The Effect of Price Advertising and Prices: Evidence in the Wake of 44 Liquormart

45 Pages Posted: 1 Jul 2000 Last revised: 9 Oct 2010

See all articles by Jeff Milyo

Jeff Milyo

University of Missouri - Economics; Harvard University - Edmond J. Safra Center for Ethics; Institute for Corruption Studies

Joel Waldfogel

University of Minnesota - Twin Cities - Carlson School of Management; National Bureau of Economic Research (NBER); University of Minnesota - Twin Cities - Department of Economics

Date Written: March 1998

Abstract

In May 1996 the U.S. Supreme Court struck down Rhode Island's ban on advertising prices of alcoholic beverages, making Rhode Island the subject of a natural experiment for measuring the impact of advertising on prices. Using Massachusetts prices as controls, we find that while advertising stores substantially cut prices of advertised products, prices of other products, at both advertising and non-advertising stores, rise under the advertising regime. We investigate stores' pricing responses to rivals' price advertising and find that small, non-advertising stores raise their prices of products advertised by rivals beyond their baseline price increase, while larger, advertising stores raise by less their prices of rival-advertised products. We find no reductions in price dispersion across stores with the introduction of price advertising. However, those stores that choose to advertise do have lower average prices both before and after the law change. Indirect information on quantities sold, based on Rhode Island Lottery ticket sales, indicate that newspaper-advertising stores draw a higher share of customers after they advertise than before.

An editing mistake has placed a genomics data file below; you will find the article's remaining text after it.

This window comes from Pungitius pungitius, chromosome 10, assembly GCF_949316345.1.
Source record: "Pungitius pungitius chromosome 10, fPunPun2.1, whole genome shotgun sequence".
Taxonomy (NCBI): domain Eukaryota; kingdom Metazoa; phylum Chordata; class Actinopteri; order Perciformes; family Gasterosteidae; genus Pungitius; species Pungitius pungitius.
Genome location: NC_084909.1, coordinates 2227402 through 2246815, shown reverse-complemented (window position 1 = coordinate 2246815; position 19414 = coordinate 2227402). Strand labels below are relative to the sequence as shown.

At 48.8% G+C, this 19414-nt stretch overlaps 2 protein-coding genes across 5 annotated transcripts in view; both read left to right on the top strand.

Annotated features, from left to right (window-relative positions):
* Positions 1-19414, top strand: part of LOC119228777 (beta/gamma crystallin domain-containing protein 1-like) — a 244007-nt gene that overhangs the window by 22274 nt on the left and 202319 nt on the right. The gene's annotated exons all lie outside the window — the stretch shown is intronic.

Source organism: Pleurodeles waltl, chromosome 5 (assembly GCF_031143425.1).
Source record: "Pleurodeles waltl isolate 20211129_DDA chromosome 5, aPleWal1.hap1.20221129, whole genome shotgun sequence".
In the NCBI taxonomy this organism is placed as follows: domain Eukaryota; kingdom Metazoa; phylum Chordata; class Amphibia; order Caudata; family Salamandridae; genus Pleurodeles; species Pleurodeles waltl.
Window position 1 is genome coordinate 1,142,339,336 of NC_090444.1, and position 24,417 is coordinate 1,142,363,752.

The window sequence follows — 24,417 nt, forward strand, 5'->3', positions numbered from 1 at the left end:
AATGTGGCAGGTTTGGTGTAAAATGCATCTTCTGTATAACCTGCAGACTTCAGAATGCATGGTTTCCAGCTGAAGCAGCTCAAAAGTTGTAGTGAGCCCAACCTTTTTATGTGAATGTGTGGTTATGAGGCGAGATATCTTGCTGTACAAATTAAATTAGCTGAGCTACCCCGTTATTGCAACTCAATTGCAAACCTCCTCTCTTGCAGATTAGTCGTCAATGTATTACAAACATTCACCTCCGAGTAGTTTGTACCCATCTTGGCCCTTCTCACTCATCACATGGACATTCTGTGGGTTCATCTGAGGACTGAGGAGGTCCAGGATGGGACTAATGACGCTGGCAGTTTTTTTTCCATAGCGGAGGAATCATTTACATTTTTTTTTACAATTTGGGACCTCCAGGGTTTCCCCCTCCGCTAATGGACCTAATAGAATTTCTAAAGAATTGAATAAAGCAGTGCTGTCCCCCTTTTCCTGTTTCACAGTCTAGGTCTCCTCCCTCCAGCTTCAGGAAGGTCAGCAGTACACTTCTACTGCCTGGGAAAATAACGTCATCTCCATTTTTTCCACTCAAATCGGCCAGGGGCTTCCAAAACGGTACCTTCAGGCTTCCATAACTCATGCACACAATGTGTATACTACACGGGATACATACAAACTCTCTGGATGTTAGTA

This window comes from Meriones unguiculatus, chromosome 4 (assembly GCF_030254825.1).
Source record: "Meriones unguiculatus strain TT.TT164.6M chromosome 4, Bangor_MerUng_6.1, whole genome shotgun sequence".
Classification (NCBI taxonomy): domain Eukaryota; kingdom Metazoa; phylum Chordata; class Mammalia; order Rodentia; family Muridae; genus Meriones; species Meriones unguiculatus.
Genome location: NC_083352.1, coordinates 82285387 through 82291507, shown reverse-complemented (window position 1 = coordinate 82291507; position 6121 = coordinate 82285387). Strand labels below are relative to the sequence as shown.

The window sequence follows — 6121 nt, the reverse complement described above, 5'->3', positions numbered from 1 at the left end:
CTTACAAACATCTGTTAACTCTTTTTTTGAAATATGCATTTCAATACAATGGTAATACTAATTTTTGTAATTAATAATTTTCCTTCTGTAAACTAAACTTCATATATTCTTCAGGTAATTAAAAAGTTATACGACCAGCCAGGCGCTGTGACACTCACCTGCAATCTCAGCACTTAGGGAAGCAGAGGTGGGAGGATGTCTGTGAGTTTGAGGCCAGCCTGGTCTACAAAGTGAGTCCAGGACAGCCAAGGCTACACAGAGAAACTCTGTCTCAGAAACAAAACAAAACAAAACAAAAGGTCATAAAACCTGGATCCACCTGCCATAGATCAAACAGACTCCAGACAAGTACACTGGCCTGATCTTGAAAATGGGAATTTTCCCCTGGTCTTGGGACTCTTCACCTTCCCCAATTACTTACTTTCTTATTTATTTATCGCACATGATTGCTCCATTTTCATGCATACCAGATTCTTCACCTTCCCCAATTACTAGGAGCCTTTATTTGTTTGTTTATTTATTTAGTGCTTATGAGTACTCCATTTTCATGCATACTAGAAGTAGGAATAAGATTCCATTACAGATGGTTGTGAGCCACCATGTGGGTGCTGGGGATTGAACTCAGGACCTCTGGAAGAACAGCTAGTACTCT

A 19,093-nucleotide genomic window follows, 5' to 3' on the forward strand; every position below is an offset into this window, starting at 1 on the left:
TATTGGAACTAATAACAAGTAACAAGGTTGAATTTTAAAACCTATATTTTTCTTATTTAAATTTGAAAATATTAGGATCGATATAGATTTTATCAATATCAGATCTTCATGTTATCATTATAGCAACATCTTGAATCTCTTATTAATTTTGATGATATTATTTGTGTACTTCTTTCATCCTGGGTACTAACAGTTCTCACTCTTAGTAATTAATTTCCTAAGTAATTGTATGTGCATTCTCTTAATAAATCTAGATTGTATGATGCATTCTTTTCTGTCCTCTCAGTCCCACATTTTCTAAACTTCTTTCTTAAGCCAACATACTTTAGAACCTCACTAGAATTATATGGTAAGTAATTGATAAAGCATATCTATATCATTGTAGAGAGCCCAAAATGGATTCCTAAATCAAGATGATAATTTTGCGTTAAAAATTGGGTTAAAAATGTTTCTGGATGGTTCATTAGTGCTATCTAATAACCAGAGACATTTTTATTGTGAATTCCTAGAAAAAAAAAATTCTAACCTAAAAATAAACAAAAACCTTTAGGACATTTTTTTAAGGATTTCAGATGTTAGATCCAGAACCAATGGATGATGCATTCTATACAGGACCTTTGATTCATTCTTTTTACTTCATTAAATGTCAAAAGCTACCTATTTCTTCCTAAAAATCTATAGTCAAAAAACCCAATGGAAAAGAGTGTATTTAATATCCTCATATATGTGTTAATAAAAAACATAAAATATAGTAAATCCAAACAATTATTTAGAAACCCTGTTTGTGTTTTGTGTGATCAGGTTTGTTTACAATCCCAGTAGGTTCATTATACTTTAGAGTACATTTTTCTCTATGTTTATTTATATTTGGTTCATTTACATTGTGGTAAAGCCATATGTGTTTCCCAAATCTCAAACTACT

Suggested Citation

Milyo, Jeffrey and Waldfogel, Joel, The Effect of Price Advertising and Prices: Evidence in the Wake of 44 Liquormart (March 1998). NBER Working Paper No. w6488. Available at SSRN: https://ssrn.com/abstract=226233

Jeffrey Milyo

University of Missouri - Economics ( email )

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Joel Waldfogel (Contact Author)

University of Minnesota - Twin Cities - Carlson School of Management ( email )

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National Bureau of Economic Research (NBER)

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University of Minnesota - Twin Cities - Department of Economics ( email )

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